Walled City-side) but is now only heard in this form and Kowloon
Kowloon
side, suggesting the two sides of the harbour.[2] The form was once more common in Britain than now, such as Surrey-side[3] and is still seen in British placenames like Cheapside, Tyneside, and Teesside, not all of which have an obvious watercourse or boundary with actual sides.

Contents

1 Suburbs and localities 2 Administration 3 History

3.1 British colony 3.2 Japanese invasion and occupation

4 Geography 5 Demographics 6 Transport 7 See also 8 References 9 External links

Suburbs and localities[edit] Hong Kong
Hong Kong
Island comprises the following suburbs/localities of Hong Kong:

Aberdeen Admiralty Ap Lei Chau Causeway Bay Central/Chong Wan Chai Wan Cyberport Deep Water Bay East Mid-Levels Fortress Hill Happy Valley Kennedy Town Mid-Levels Mount Davis North Point Pok Fu Lam Quarry Bay Repulse Bay Sai Wan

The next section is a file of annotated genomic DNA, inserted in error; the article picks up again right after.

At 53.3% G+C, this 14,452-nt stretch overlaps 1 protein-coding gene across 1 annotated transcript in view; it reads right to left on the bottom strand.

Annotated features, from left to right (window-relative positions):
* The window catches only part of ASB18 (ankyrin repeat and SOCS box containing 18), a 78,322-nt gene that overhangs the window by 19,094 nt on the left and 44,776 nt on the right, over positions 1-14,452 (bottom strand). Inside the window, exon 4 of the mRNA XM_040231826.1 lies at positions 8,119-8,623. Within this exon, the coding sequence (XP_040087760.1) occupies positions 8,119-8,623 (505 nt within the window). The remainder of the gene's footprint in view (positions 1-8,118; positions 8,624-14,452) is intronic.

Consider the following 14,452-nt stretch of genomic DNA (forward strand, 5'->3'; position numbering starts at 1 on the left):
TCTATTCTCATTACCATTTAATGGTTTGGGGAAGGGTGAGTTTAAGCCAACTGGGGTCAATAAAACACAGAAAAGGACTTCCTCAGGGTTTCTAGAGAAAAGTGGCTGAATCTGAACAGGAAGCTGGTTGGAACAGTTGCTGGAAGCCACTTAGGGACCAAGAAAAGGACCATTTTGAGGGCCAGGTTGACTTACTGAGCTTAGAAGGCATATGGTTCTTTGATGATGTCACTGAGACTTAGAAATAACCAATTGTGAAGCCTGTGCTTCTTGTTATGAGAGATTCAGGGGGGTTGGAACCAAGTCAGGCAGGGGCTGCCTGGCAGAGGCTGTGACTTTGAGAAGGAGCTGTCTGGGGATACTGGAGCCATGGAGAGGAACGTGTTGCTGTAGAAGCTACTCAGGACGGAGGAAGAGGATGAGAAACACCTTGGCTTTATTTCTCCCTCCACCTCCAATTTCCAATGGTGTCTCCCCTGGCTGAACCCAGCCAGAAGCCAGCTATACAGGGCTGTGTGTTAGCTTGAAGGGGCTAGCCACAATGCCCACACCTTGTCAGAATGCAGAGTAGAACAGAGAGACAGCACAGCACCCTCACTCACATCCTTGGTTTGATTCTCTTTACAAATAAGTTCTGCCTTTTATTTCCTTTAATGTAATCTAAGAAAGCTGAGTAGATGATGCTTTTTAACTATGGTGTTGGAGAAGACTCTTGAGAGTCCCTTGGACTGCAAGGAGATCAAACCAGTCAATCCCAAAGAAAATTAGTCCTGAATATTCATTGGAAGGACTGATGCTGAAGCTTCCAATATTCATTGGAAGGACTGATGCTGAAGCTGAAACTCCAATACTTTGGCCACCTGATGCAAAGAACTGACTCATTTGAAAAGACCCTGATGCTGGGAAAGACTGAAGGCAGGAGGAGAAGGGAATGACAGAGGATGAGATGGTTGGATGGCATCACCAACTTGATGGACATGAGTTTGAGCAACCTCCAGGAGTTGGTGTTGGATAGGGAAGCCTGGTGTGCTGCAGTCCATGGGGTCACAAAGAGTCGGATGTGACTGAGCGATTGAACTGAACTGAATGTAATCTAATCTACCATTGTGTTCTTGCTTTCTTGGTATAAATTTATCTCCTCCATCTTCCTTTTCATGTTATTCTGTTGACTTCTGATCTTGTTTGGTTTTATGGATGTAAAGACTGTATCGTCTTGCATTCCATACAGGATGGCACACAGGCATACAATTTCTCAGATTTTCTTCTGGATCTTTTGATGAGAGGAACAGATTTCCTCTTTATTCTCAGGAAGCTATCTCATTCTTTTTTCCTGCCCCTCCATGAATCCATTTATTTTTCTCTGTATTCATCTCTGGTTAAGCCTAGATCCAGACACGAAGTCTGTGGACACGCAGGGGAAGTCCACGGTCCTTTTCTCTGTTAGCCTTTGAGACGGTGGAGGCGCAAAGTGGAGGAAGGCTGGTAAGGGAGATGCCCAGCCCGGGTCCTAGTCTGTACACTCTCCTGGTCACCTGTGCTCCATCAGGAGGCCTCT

Sai Wan
Ho Sai Wan Sai Ying Pun Sandy Bay Shau Kei Wan Shek O Shek Tong Tsui Sheung Wan Siu Sai Wan So Kon Po Stanley Tai Hang Tai Tam Tin Hau Victoria Park Victoria Peak Wan Chai West Mid-Levels Wong Chuk Hang

Administration[edit] Main article: Hong Kong
Hong Kong
Island (constituency) Hong Kong
Hong Kong
Island is not part of the Islands District. Four districts of Hong Kong
Hong Kong
are located on the island:

Central and Western District Eastern District Southern District (including the islands of Ap Lei Chau
Ap Lei Chau
and Ap Lei Pai) Wan Chai
Wan Chai
District

Hong Kong
Hong Kong
Island is one of the five Legislative Council geographical constituencies. History[edit] British colony[edit]

This section needs expansion. You can help by adding to it. (December 2011)

See also: History of Hong Kong
Hong Kong
(1800s–1930s) Hong Kong
Hong Kong
island became a colony of the British Empire
British Empire